Showing messages to users with Toastr and SignalR, the perfect match.

Sending updates/messages to users can sometimes be a pain in the butt, but using signalR can provide an enormous relief to exactly this matter.
Often times one would have a controller method which would return some sort of JsonResult (or View) containing whether or not the transaction went well. Using SignalR in conjunction with Toasts, we can write an a single implementation that will work for all of your future actions as well.
No more coding ajax success/failure for every single action.


  1. An MVC Project
  2. A BaseController
  3. SignalR package from nuget
    • Install-Package Microsoft.AspNet.SignalR
  4. A Toast implementation
    • //
  5. A razor _layout

Once you have everything installed and up and running you are ready to implement SignalR

SignalR Backend implementation

Once the package is installed it should create a startup.cs file – if it doesn’t go create one.
It should look like this

Now we are ready to create the Hub. In SignalR the hub is what ties together connections and messages sent.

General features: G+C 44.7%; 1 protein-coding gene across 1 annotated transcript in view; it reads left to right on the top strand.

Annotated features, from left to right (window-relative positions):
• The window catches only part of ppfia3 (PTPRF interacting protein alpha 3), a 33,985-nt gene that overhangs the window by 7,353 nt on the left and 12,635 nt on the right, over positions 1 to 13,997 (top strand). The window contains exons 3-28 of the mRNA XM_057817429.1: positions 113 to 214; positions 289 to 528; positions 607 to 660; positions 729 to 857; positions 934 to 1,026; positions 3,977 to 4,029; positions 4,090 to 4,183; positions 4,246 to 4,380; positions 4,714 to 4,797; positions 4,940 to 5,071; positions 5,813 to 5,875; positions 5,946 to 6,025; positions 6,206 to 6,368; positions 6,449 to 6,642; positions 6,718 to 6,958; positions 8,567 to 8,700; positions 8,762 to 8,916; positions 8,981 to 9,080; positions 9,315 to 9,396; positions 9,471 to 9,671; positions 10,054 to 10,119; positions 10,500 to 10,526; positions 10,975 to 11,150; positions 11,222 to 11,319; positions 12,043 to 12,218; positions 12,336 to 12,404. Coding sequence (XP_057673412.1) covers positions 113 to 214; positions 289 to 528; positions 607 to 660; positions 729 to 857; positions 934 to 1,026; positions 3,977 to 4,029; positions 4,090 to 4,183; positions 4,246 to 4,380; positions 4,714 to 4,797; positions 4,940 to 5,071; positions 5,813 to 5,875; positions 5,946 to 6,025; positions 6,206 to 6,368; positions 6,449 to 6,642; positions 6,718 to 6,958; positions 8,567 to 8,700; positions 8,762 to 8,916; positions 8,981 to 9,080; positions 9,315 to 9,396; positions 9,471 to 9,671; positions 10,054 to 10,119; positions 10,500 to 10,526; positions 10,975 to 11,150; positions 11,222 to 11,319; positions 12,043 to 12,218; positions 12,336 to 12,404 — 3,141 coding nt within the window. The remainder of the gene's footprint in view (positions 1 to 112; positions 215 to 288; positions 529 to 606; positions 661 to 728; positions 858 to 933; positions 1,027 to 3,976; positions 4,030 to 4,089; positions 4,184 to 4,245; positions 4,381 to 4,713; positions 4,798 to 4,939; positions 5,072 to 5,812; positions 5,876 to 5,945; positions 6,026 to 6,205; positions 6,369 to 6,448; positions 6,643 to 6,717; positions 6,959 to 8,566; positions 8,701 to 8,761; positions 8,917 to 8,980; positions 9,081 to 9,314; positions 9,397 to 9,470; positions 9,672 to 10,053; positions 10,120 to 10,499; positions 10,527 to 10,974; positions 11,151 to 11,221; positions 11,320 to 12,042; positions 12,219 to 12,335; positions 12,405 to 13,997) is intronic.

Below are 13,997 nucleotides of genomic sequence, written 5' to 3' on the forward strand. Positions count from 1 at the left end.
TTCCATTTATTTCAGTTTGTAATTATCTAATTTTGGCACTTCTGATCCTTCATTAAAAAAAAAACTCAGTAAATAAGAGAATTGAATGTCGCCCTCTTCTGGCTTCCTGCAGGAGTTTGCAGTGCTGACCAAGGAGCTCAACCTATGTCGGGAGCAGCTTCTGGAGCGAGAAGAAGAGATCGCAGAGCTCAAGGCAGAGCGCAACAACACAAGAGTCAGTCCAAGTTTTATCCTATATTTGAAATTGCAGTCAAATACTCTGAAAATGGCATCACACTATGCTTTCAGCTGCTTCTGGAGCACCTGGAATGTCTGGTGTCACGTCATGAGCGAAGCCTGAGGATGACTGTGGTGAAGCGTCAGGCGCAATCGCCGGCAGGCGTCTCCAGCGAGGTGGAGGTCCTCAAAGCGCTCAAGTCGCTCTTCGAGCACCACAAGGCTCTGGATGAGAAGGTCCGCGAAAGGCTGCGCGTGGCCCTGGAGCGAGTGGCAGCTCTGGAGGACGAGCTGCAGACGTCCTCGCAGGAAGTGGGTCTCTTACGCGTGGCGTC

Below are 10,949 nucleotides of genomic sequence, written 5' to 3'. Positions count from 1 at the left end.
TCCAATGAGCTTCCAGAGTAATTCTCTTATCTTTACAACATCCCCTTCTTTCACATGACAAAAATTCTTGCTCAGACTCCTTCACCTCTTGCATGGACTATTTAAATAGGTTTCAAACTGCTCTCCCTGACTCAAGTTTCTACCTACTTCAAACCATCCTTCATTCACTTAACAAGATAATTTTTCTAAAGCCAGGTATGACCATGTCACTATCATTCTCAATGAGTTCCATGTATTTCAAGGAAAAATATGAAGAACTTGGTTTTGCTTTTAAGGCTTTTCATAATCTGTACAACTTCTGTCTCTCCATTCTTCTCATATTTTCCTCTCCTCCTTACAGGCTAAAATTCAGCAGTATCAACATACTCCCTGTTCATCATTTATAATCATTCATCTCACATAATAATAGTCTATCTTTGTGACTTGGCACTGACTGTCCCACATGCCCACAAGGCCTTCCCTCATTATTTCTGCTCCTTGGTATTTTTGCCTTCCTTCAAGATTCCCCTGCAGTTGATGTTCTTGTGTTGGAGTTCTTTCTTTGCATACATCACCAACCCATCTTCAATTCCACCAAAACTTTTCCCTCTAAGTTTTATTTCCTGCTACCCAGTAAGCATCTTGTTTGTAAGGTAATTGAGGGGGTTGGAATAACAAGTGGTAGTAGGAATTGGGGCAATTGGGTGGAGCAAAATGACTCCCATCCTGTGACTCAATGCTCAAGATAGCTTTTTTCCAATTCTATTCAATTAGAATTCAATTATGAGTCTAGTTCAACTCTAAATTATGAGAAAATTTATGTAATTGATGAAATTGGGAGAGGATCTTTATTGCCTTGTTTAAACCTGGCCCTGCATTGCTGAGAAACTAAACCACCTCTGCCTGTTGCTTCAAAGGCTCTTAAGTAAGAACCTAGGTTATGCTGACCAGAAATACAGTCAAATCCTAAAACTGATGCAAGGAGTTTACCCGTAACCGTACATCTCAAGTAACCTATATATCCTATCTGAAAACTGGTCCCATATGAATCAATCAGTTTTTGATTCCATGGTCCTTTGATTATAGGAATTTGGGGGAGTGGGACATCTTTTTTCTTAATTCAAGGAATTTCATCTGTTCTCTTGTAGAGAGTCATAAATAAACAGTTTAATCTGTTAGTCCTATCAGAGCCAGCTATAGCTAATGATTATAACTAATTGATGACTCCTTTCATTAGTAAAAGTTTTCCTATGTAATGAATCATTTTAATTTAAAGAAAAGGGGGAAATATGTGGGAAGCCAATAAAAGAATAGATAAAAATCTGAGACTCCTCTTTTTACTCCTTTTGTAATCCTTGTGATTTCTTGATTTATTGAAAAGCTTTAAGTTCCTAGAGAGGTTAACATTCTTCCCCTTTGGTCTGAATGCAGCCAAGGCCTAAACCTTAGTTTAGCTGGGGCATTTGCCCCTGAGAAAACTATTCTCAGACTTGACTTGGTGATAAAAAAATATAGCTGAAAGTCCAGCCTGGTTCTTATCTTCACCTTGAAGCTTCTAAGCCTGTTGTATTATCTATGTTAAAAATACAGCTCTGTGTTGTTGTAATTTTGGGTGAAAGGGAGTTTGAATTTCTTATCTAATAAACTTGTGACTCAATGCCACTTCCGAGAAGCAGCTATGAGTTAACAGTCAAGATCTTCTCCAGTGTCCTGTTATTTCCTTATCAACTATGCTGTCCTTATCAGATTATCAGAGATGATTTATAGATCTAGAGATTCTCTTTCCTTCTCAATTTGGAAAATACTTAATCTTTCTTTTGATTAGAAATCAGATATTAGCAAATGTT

Once done, create a MessageEmitter – this will send Toasts through SignalR

Notice I’m using an enum for ToastType

Now we are about ready to send Toasts to our users.

SignalR Frontend implementation

Now for the razor layout page.
Standard SignalR connection and then showing the toast when it is received.

Using this whole ordeal

To actually send a toast message to the user.
simply call the BaseController method from earlier ShowToastMessage()

What now?

You could implement a GlobalErrorHandler attribute and a custom ToastException to throw on controller errors.
it could look something like this

it would then be used by throwing a new ErrorToast, which in turn would send an error HTTP status code (500) to the client AND show an error Toast.
You can now handle ajax errors, along with successes.

jquery – cycle through classes on click

Imagine this

we have a nice little bootstrap panel, or maybe a few of them…
ermahgerd bootstrap
now let’s imagine that we’d like to change the width of the panel according to bootstrap standards.
you would do this by changing the col-* to something else.
One thing we could do is to use jquery’s toggleClass function.

the above basically just switches between 2 classes (and ONLY 2 classes)
What if we want to cycle through say col-lg-4 then col-lg-8 then col-lg-12?
I started googling a bit and fell upon the following answer on stackoverflow.
What this basically does is get the current class from the array of cyclable classes then pick the next item in the array or the first. Usage:
Basic example
[codepen_embed height=”265″ theme_id=”0″ slug_hash=”xgwdLj” default_tab=”js,result” user=”visualbean”]See the Pen xgwdLj by Alex (@visualbean) on CodePen.[/codepen_embed]
Advanced panel example fiddle [codepen_embed height=”265″ theme_id=”0″ slug_hash=”NdGgrg” default_tab=”html,result” user=”visualbean”]See the Pen NdGgrg by Alex (@visualbean) on CodePen.[/codepen_embed]
Full credits to Aupajo